Integrity In The Proclamation Of The Gospel Titus 2:7–8 -- By: W. Randall Lolley

Journal: Faith and Mission
Volume: FM 04:2 (Spring 1987)
Article: Integrity In The Proclamation Of The Gospel Titus 2:7–8
Author: W. Randall Lolley


Integrity In The Proclamation Of The Gospel
Titus 2:7–8

W. Randall Lolley

President, Southeastern Baptist Theological Seminary

Show yourself in all respects a model of good deeds, and in your teaching show integrity (aphthoria), gravity, and sound speech that cannot be censured, so that an opponent may be put to shame, having nothing evil to say of us. (RSV)

J. R., the famed anti-hero of the super soap, “Dallas,” said several episodes ago: “Once integrity goes, everything else is a piece of cake.”

I guess you could say that is the “Dallas gospel”—according to J. R.

And in that gospel integrity, like Tara, is “gone with the wind.”

But, what is it? What is this elusive reality so absent even from our preaching nowadays?

In trying to figure out what integrity is, I have been tempted to throw away Funk, Wagnall, Webster, Oxford, and Roget. They certainly do not have the last word on the subject.

The word comes to us from mathematics (integers/whole numbers) and not from ethics or homiletics.

I have to have a definition that makes sense to me. So here is mine. “Integrity” means honesty to God, to myself, and to others. Integrity is wholeness, entireness, completeness:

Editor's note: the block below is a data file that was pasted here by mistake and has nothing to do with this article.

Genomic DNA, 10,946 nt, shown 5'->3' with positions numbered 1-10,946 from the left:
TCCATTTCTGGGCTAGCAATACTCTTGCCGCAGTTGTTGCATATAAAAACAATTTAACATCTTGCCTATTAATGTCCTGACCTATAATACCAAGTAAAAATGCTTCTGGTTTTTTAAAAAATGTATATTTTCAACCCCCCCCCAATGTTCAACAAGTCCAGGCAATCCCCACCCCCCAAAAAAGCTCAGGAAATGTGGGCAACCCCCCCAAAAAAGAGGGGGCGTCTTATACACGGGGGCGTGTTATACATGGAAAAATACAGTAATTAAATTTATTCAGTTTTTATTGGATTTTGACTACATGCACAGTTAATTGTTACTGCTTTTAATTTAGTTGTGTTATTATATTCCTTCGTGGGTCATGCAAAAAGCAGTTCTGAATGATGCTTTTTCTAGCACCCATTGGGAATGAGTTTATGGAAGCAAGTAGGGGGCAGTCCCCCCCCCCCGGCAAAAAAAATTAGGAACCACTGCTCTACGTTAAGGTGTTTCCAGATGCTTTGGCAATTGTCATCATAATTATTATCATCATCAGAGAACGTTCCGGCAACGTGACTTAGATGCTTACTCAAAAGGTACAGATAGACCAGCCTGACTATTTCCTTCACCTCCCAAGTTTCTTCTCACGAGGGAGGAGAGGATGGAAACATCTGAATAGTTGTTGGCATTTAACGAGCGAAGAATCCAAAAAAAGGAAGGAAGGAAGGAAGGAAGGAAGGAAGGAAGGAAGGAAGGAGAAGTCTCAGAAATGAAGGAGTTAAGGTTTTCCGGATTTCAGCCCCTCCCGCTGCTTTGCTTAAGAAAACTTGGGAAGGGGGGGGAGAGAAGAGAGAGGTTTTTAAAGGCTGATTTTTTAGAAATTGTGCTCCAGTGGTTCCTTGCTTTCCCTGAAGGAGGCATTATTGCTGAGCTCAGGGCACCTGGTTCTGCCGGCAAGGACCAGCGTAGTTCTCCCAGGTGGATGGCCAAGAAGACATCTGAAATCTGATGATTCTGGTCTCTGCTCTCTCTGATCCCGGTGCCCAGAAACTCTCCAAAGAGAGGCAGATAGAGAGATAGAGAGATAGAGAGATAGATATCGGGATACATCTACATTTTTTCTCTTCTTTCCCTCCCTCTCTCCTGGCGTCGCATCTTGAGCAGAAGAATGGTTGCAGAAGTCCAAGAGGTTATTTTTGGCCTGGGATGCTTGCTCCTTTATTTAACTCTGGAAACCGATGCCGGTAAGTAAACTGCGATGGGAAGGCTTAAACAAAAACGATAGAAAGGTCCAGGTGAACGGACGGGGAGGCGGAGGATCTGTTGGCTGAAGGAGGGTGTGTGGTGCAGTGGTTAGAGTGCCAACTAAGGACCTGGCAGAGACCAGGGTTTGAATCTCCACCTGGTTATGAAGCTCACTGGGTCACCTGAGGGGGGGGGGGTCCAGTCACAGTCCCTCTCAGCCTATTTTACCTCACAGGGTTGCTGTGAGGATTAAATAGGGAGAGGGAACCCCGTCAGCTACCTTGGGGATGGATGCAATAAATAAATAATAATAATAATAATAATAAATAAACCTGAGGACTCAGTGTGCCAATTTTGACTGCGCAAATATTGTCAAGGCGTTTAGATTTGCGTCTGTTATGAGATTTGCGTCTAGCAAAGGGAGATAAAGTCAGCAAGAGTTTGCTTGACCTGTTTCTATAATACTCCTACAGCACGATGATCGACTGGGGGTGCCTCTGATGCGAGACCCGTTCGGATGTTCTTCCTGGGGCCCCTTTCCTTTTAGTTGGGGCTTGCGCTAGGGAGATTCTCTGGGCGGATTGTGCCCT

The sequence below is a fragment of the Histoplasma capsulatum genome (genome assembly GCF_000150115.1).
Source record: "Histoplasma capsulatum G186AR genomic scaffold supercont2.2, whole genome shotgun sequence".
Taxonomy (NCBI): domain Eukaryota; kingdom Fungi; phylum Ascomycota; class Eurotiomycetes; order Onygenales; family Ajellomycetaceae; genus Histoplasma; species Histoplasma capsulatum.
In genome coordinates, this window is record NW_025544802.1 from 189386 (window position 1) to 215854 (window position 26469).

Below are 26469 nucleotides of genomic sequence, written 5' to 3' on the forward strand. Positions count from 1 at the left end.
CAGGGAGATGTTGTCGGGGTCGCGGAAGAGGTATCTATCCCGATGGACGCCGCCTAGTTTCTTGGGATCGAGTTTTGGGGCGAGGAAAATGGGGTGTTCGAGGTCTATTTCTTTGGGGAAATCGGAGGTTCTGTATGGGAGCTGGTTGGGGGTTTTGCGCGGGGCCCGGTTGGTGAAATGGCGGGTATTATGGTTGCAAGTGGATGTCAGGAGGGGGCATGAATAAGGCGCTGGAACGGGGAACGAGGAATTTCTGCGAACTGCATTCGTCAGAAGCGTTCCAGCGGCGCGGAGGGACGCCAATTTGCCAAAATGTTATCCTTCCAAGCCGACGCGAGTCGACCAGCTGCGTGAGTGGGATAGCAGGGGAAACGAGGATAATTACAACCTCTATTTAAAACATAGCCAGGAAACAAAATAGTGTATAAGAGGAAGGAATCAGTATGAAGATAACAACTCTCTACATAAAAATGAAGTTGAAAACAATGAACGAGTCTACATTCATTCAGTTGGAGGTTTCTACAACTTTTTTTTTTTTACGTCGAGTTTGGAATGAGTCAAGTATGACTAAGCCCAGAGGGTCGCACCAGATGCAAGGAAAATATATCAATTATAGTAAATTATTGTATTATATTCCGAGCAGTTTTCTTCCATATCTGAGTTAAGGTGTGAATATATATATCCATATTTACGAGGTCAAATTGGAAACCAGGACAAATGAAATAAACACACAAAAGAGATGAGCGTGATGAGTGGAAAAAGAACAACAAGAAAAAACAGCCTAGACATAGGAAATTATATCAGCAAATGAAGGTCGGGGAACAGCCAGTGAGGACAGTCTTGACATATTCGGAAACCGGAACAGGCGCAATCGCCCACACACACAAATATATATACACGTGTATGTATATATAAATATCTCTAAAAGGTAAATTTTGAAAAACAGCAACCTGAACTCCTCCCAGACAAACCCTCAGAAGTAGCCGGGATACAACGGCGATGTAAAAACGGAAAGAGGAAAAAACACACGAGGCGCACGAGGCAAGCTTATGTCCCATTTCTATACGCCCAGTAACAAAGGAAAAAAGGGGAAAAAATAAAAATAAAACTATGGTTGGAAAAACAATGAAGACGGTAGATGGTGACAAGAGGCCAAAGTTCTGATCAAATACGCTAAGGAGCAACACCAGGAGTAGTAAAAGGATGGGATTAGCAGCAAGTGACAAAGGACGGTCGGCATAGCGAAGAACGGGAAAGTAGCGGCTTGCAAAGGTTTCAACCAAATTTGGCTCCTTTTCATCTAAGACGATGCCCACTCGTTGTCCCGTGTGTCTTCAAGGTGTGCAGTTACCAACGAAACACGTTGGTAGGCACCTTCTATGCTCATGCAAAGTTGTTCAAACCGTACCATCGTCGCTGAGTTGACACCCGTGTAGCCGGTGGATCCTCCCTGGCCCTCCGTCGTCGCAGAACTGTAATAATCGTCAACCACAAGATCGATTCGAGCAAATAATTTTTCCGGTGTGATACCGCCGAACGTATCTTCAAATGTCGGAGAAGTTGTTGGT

words and deeds
belief and behavior
dogma and pragma
shalom
and eirene.

Integrity is not a big biblical word. It is used only sparingly in five books of the Old Testament and only once in the New Testament—Titus 2:7. It is a big biblical concept. The just right word for it is TRUTH. And in the New Testament, truth means ultimately, Jesus—Messiah—Immanuel—God With Us.

He said: “I am the way, the truth, and the life” (John 14:6).

He said: “You will know the truth, and the truth will set you free” (John 8:32).

And preachers with integrity are people who listen, and listen, and listen to truth; who learn, and learn, and learn the truth; who live, and live, and live the truth, before they ever seek to speak the truth—and then, in love, they speak it though the heavens fall.

Nicholas Berdyaev, that probing Russian, has observed that nothing is so truly terrible as humanity when there ceases to be anything above it. Integ-

rity preachers always have Someone above their humanity—that is the Lord of Truth, pointing every sermon towards ...

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